What you are about to read is a true story from a real customer. No words have been changed. The only thing that has been altered is that I have divided the customer’s experience into chapters – milestones in the process of replacing their windows. From the decision to replace windows, to the research, to the purchase of the replacement windows, and the installation, all chronicled to provide a learning and buying process for us all.
The customer whose provided this story resides in our service area which includes Denver, Boulder, Ft. Collins, and the rest of Colorado’s urban corridor.
I encourage your comments, and honor any questions you may have that pertain to your specific situation. Feel free to email me directly at firstname.lastname@example.org as the story unfolds each week for the next five weeks.
Now on to Chapter I … To Replace or Not to Replace?
Let me preface this by saying that before August 2009 we had not even thought about window replacement, nor did we know much about the subject. However, we were forced to learn very quickly!
Our house had Oldach wood interior, aluminum clad exterior, windows installed as original windows when the house was built 16 years ago. Like many of the Oldach installations, we had experienced poor sealing and the window frames had started to rot. We tried to repair the rotted frames with wood filler and hardener but soon realized it was an uphill battle that would not end well. Reluctantly, in September, we started our investigation for replacement windows.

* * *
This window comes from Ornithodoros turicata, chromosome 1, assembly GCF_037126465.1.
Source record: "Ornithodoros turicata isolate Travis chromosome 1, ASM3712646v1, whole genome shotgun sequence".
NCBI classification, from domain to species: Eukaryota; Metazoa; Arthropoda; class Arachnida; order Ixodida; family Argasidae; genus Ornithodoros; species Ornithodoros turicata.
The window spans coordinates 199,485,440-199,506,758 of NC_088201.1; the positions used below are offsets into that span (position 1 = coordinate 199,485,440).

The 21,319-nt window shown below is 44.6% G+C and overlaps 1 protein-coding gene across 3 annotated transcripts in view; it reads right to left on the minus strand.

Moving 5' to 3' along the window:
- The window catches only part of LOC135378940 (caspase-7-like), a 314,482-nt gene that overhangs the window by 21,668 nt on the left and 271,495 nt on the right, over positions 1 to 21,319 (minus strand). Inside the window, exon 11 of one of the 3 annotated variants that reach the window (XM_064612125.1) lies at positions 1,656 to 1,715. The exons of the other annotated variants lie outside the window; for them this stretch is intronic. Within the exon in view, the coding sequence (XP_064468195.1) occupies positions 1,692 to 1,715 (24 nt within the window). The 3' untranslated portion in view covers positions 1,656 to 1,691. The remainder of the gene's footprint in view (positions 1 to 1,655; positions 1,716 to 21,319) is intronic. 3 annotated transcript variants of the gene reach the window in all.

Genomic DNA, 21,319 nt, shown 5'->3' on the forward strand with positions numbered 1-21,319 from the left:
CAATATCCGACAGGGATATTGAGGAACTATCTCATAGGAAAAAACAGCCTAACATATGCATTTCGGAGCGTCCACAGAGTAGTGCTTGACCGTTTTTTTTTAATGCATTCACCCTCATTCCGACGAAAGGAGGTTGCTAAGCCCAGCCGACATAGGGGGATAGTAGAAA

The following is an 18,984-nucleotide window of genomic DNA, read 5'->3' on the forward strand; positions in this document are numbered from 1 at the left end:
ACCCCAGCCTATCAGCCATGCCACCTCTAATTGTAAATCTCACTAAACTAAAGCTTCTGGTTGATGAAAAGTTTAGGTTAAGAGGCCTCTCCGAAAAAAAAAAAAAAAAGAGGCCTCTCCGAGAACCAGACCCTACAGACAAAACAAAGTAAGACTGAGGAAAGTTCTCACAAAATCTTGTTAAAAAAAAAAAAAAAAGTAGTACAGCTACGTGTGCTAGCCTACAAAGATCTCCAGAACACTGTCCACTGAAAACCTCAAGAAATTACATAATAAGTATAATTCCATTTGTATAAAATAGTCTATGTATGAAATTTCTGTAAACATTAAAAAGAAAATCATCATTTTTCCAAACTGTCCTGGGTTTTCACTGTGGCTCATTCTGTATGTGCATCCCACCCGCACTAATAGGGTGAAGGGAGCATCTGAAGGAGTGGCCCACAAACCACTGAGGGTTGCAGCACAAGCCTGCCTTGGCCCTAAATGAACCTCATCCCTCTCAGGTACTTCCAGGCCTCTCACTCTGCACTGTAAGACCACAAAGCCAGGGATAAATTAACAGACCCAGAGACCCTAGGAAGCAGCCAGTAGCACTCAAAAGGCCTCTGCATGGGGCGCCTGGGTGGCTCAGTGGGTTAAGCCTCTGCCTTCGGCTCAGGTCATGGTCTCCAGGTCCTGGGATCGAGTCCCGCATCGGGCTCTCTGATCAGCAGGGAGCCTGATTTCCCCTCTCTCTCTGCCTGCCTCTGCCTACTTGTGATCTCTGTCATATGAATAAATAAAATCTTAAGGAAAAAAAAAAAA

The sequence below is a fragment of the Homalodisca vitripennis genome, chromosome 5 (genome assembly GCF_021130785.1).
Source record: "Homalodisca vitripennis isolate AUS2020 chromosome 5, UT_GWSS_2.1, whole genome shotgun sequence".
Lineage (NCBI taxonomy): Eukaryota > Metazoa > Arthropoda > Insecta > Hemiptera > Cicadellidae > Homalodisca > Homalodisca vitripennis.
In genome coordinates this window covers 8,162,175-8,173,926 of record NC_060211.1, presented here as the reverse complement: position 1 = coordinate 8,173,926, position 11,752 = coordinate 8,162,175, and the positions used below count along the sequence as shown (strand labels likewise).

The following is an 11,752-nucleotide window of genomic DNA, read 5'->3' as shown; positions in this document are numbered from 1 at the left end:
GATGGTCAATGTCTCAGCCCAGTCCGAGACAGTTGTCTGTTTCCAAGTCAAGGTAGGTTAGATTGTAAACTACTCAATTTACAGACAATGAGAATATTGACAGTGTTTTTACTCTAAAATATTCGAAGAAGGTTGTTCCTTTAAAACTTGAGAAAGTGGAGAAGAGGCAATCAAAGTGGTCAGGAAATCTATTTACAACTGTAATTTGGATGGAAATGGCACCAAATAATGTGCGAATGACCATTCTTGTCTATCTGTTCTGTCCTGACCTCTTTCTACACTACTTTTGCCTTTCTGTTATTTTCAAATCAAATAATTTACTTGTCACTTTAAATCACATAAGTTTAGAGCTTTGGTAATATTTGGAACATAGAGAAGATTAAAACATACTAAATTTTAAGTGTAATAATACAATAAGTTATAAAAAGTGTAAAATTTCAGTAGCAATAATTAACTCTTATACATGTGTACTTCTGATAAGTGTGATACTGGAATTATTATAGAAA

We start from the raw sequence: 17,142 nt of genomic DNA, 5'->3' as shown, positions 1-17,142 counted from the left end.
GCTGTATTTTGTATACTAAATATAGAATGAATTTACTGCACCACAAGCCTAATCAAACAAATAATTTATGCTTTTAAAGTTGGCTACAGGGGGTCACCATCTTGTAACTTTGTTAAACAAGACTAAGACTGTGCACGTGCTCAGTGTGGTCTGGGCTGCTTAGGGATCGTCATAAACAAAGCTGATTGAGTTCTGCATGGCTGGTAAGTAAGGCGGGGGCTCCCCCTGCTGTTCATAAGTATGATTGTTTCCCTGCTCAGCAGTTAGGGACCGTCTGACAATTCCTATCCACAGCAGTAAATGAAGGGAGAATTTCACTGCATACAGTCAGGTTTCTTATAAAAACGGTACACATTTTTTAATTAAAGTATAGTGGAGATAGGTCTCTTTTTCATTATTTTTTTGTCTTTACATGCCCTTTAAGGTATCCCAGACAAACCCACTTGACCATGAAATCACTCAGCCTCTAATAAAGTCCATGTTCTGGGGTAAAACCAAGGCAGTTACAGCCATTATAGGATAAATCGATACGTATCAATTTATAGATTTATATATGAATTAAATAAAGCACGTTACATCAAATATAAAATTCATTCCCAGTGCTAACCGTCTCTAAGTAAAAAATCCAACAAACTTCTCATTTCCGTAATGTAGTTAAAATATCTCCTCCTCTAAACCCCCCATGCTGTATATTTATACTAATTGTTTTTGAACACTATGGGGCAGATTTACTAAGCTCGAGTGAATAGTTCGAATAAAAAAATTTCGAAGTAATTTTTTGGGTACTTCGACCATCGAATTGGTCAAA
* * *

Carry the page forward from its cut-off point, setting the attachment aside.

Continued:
Our search began by pouring in hours of Internet search time, reading blogs, on-line whine lines, etc… to try and determine reputable manufacturers, installers, things to look for, engineering and design data on windows. We also researched Consumer Reports and we checked with our personal network, some folks who are in the construction business, to see if there were any immediate standouts or avoidances.
The three brands that we narrowed down our final search to for replacement windows were: Pella, Renewal by Anderson and Marvin. The next phase was to go look for ourselves at the showrooms, talk to the sales personnel and get a feel for how the entire process works. After visiting the showrooms we invited sales people to the house for full pricing quotes.
In terms of criteria for the quotes, we wanted to ensure that we kept our wood interior look and feel that we had with the Oldach windows and we wanted white exteriors that require no maintenance. Thus, we were limited to a composite design, either a clad window or one that would give us a wood veneer interior. Additionally, we also wanted to replace the existing windows with better quality and more energy efficient design and construction.
Combining all these constraints, the brands and window lines we compared were:
- Marvin Integrity (wood interior, pultruded fiberglass exterior)
- Marvin Ultimate (wood interior, aluminum extruded exterior)
- Renewal by Andersen (PVC and recycled wood composite with wood veneer interior)
- Pella Proline (wood interior, aluminum sheet metal clad exterior)
- Pella Designer (wood interior, aluminum sheet metal clad exterior, but with more options)
We developed a quote comparison table to help with our selection. The comparison criteria were:
- costs (materials, installation and finishing costs)
- ‘ratings’ (energy efficiency, design pressure rating, warranty, perceived quality & reliability)
- size deviation from existing windows
- features (screen types, will the shades fit? do they come with shades?)
- installation (are the installers dedicated to this company and its windows, or are they handymen?)
All windows quoted had low-E-Coat glass and in this case, the ‘ratings’ we used were as rated by Consumer Reports, probably the most neutral and least opinionated ratings we could find.